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Long before gaining celebrity as a presidential aspirant whose third-party candidacy gained 19.7 million votes in 1992, Ross Perot shook up the nation’s corporate world as a self-styled entrepreneur whose impact belied his diminutive stature.
When General Motors in 1984 spent $2.5 billion to acquire Electronic Data Systems, which Perot had founded 22 years earlier, the transaction at first looked like a brilliant play by GM to introduce modern computing throughout its operations.
Just months later, Perot – who died today at the age of 89 – was clashing with GM management and chief executive Roger Smith as the newest member of the automaker’s board of directors. Now on the inside of GM, he discovered the company was too slow, bureaucratic and hidebound – and that Smith wasn’t keeping his promise to allow EDS executives introduce computing technology quickly or thoroughly enough into GM operations.
Disillusioned by GM’s slow pace of innovation and decision making, Perot famously quipped “at EDS when we see a snake we kill it. At GM they appoint a committee to study snakes.”
Eventually, Perot exited GM – but not before publicly denouncing Smith and excoriating the automaker’s business practices. The blowup foreshadowed GM’s deteriorating performance and accumulating debt, which culminated in the company’s 2009 bankruptcy. Perot had been prophetic: GM turned out to be a lumbering dinosaur that finally couldn’t get out of its own way.
Perot’s advancing age, a desire for privacy and declining health dissuaded me from asking his opinion about the government’s decision to reorganize and refinance GM rather than to allow a possible liquidation. My guess is that he would have approved, because he had great affection for GM, regarding it as an American institution, not another giant car company.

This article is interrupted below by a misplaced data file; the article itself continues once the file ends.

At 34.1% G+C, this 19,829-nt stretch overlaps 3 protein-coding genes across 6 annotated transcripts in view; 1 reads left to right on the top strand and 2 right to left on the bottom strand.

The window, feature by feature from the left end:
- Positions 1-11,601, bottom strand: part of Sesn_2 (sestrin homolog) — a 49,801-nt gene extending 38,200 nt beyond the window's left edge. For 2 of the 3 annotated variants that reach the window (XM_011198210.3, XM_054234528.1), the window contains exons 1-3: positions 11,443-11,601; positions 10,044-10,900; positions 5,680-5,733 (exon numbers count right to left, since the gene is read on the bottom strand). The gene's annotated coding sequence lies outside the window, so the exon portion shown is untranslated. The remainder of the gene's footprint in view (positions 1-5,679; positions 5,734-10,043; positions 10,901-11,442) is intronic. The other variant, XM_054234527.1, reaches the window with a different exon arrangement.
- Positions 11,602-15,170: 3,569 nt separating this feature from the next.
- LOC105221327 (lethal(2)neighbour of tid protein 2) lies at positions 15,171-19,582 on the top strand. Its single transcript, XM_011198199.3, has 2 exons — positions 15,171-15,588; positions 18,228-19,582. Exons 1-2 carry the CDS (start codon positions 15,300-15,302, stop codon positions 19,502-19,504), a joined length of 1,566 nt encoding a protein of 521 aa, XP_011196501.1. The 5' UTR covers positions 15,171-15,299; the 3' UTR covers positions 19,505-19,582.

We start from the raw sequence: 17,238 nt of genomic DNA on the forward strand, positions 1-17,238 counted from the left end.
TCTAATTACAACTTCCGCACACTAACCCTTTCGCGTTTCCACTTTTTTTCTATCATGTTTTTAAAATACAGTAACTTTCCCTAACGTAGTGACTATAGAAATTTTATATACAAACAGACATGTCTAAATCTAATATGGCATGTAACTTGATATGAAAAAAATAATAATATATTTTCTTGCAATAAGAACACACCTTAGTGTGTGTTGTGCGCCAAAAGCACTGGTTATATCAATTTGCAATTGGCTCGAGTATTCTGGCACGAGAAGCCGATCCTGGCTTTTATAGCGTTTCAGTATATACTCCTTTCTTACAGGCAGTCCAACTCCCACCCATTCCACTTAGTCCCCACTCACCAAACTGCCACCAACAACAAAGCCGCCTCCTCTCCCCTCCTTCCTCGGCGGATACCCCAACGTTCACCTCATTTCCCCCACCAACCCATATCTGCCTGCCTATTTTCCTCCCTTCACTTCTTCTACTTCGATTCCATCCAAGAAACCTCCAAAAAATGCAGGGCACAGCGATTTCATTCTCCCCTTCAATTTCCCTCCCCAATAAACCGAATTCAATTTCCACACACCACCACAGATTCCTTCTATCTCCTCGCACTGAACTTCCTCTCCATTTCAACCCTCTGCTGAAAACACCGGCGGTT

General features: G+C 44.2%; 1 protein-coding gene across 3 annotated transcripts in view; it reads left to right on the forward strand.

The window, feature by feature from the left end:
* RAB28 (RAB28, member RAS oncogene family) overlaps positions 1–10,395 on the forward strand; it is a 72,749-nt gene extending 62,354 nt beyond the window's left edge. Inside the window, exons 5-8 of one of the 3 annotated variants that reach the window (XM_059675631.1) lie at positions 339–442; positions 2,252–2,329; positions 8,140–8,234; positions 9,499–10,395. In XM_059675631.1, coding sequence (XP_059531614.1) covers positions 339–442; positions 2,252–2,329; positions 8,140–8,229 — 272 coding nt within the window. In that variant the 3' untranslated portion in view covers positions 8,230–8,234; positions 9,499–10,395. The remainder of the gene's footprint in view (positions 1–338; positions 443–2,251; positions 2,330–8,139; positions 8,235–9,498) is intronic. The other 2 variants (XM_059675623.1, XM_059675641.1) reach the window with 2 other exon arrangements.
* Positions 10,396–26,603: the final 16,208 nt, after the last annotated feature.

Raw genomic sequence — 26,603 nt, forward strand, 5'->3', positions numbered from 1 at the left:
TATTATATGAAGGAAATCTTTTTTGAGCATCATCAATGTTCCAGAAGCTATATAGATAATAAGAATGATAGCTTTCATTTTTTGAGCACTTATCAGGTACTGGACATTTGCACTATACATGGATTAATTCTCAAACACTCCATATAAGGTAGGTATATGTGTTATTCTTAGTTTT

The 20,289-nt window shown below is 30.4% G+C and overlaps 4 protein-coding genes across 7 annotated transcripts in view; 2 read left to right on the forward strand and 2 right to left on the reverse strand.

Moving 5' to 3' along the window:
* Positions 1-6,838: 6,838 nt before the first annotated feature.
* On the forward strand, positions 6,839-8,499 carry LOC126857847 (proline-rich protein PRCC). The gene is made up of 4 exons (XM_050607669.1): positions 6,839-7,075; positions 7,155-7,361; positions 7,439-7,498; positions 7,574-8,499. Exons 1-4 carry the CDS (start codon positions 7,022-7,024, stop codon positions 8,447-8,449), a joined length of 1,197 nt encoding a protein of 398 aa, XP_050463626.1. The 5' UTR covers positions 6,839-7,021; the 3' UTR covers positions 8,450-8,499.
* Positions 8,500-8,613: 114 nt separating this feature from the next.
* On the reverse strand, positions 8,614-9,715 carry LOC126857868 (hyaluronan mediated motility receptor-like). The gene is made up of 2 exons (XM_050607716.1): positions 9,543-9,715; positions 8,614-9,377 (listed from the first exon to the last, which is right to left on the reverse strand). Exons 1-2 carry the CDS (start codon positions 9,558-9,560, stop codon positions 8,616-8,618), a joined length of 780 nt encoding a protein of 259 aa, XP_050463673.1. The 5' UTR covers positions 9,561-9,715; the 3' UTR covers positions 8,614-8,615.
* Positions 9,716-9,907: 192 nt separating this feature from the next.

In fact, Perot originally had been ambivalent about selling out to GM – but he was convinced that he and EDS had the potential to energize and modernize its acquirer, which was feeling increasing heat from rising competition from Japan’s car industry and especially from Toyota Motor Corp.
Perot’s spirit, humor, business insights, warmth and generosity will be missed. After his family, he cared most about the people of EDS and a subsequent company he founded, Perot Systems. As a graduate of the U.S. Naval Academy, he had a soft spot for military veterans and hired many of them over the years.
The son of a cotton trader from Texarkana, he was an Eagle Scout who rose from humble origins to the highest levels of American business, wealth, politics and civic life. He was never ostentatious or showy, preferring when I knew him to drive a three-year-old Buick Electra. One evening at a Dallas restaurant, I gave the waiter my drink order and Perot declined, explaining that he had never sipped alcohol.
“Never? Why is that,” I asked.
“When I was young my father asked me not to,” he replied.
Years later I am still inspired by his sense of duty, his loyalty to his father’s memory and his devotion to the principles of scouting, the Naval Academy and business success.
July 9, 2019 at 12:55PM
Forbes – Entrepreneurs